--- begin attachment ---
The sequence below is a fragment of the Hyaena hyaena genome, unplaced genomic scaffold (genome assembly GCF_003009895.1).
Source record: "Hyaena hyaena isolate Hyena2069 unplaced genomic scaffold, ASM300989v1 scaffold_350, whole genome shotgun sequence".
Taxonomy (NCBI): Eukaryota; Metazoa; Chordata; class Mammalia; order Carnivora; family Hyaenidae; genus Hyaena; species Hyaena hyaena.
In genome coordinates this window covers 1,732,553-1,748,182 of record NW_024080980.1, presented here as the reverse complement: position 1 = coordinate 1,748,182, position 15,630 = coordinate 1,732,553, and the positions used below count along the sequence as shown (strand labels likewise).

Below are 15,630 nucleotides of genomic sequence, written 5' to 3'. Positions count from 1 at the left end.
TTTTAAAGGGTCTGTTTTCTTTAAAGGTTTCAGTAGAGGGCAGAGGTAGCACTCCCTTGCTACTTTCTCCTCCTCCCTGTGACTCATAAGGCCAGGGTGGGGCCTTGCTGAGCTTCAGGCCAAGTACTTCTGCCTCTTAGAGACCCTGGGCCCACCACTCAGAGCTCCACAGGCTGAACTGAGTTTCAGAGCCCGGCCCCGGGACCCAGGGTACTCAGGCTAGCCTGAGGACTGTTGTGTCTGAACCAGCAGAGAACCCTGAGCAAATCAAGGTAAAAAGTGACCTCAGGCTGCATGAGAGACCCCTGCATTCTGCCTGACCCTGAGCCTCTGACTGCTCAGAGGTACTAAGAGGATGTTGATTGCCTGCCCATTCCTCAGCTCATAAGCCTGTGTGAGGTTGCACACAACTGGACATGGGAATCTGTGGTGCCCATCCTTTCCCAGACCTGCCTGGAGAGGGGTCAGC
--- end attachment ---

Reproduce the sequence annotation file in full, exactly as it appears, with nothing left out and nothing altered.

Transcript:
The sequence below is a fragment of the Hyaena hyaena genome, unplaced genomic scaffold (genome assembly GCF_003009895.1).
Source record: "Hyaena hyaena isolate Hyena2069 unplaced genomic scaffold, ASM300989v1 scaffold_350, whole genome shotgun sequence".
Taxonomy (NCBI): Eukaryota; Metazoa; Chordata; class Mammalia; order Carnivora; family Hyaenidae; genus Hyaena; species Hyaena hyaena.
In genome coordinates this window covers 1,732,553-1,748,182 of record NW_024080980.1, presented here as the reverse complement: position 1 = coordinate 1,748,182, position 15,630 = coordinate 1,732,553, and the positions used below count along the sequence as shown (strand labels likewise).

Below are 15,630 nucleotides of genomic sequence, written 5' to 3'. Positions count from 1 at the left end.
TTTTAAAGGGTCTGTTTTCTTTAAAGGTTTCAGTAGAGGGCAGAGGTAGCACTCCCTTGCTACTTTCTCCTCCTCCCTGTGACTCATAAGGCCAGGGTGGGGCCTTGCTGAGCTTCAGGCCAAGTACTTCTGCCTCTTAGAGACCCTGGGCCCACCACTCAGAGCTCCACAGGCTGAACTGAGTTTCAGAGCCCGGCCCCGGGACCCAGGGTACTCAGGCTAGCCTGAGGACTGTTGTGTCTGAACCAGCAGAGAACCCTGAGCAAATCAAGGTAAAAAGTGACCTCAGGCTGCATGAGAGACCCCTGCATTCTGCCTGACCCTGAGCCTCTGACTGCTCAGAGGTACTAAGAGGATGTTGATTGCCTGCCCATTCCTCAGCTCATAAGCCTGTGTGAGGTTGCACACAACTGGACATGGGAATCTGTGGTGCCCATCCTTTCCCAGACCTGCCTGGAGAGGGGTCAGC